Steve Racz, at age 94 the city’s oldest retired professional firefighter, still dreams about fighting fires.

His life has been full, yet tragic, highlighted by a career he loved but pierced by the death of his daughter at the hands of a drunk driver when she was just 18.

Also pierced by the death of his wife, Harriette — the love of his life — in 2012 at age 85.

But amidst life’s sadnesses, an overall sense of family and community within the Milford Fire Department brought satisfaction and hope, feeding a fire to be part of a community and help protect and safeguard the town he loved.

Racz was born in Manhattan but moved to Milford when he was still very young.

His father owned and operated an antiques shop, and he was also a volunteer firefighter. “When the firehouse was on Factory Lane, dad was a volunteer, and he used to take me and put me on the fire truck,” Racz said.

Perhaps that’s what spurred his young desire to one day be a firefighter.

He served in the U.S. Navy during World War II, and when he returned he worked in his father’s antiques shop and signed on as a volunteer firefighter in Milford. He was 31 when he applied to the city’s police and fire departments, telling himself he would take whichever offered him a job first.

It was the fire department, and on Oct. 12, 1954, he officially started his dream job as one of Milford’s professional firefighters.

He remembers battling some of Milford’s big fires, and he remembers the fun times.

For a number of years, marsh fires were common in the Meadowside area, and Racz remembers being in the marsh once when the firefighters saw a number of rats scurrying after the flames were extinguished. Later that night, back at the firehouse, one of the two firehouse cats, Fog or Foam, came upstairs and ran across one of the guy’s chests while he was sleeping.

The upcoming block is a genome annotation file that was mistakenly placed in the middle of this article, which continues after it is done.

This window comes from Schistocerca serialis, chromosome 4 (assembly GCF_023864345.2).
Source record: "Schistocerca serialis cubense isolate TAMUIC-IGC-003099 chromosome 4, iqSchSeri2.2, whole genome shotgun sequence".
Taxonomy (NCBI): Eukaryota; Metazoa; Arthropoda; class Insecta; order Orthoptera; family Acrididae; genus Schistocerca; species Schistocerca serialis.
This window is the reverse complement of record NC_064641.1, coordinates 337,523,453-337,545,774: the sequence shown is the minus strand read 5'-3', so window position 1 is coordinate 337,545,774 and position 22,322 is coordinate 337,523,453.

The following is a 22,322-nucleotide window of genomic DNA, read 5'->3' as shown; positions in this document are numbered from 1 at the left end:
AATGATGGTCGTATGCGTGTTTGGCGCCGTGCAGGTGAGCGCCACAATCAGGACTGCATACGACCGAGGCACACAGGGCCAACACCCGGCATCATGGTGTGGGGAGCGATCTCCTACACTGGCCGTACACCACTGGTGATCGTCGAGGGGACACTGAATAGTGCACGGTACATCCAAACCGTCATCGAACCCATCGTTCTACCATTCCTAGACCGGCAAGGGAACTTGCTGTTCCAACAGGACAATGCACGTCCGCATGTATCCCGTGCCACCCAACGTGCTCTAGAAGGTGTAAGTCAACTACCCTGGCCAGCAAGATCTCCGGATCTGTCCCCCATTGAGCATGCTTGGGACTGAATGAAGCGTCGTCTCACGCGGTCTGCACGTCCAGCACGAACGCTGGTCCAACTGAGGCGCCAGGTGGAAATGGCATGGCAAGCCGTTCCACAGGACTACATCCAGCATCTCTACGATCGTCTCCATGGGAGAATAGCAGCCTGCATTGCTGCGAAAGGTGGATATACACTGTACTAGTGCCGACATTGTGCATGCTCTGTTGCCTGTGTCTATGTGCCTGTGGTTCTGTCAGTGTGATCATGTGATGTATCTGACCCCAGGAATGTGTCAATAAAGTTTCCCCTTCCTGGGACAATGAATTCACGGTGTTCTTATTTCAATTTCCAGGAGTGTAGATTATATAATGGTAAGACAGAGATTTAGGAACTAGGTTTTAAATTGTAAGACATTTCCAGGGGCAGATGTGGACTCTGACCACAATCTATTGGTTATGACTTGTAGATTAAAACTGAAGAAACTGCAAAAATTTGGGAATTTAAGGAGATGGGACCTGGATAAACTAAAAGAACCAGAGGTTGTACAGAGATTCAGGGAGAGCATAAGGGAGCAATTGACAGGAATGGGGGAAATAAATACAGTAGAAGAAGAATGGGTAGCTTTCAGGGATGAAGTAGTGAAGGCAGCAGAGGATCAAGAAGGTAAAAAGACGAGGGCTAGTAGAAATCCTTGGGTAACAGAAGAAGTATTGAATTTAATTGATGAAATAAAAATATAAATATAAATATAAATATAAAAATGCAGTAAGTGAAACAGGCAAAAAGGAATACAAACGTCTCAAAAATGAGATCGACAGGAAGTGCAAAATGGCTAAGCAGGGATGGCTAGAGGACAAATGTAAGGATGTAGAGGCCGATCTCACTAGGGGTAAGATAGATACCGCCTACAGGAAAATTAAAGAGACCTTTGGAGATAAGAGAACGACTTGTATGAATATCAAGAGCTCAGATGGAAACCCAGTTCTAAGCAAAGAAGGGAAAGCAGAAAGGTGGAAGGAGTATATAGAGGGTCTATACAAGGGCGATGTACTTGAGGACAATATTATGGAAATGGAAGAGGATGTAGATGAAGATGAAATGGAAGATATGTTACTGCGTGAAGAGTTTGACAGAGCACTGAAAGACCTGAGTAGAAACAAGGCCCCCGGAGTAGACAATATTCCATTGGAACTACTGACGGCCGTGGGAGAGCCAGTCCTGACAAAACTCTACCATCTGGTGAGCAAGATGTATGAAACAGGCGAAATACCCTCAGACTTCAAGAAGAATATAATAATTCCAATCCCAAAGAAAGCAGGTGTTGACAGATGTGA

Maybe dreaming about rats, the firefighter “let out a scream,” Racz said with a laugh.

An on-the-job injury forced Racz to stop fighting fires, but he didn’t leave the department.

“I was running one of the engines, and I jumped out and there was a rock,” he said. “I twisted my knee. I didn’t think anything of it, but later it just kept getting bigger and bigger and bigger.”

He had ripped the cartilage.

“They were going to retire me, but I said, ‘Can’t I do something?’” Racz said.

That was 1974, and Racz became a fire equipment mechanic in the department’s repair shop.

He was a lieutenant when he retired from the department.

Today, he lives at Heritage Sound, and his home is filled with signs of his love for firefighting, from the firebox at his front door to the scanner that constantly beeps and hums, telling him where firefighters are being sent. He wishes he could go with them.

Instead, he gets up at 4 a.m. each day and heads over to the maintenance shed to have coffee with the people who work there. They got him a scooter to make it easier to get there because walking is a bit tricky these days.

He said he misses everything about being firefighter, but in a reminiscent sort of way. He remembers the camaraderie, the sense of family that came from being part of the Milford Fire Department.

During his career with the department, he served as president of Local 944 Professional Firefighter AFL-CIO — his wife, Harriette, was named the first woman honorary member.

He was also involved in organizing the Police and Firefighters Retirement Association, and he still attends the meetings on occasion.

Last year fire Chief Douglas Edo presented him with a firefighters recognition and dedication award, and Mayor Ben Blake named Dec. 12, 2016 — which was Racz’s birthday — Steve Racz Day in Milford.

He’s thankful for his life as a firefighter.

“Once you get into it, you’re hooked,” he said as the scanner hummed in the background and a dispatcher’s voice could be heard calling out an incident location.

“When I see them go by, I wave,” he said with a smile.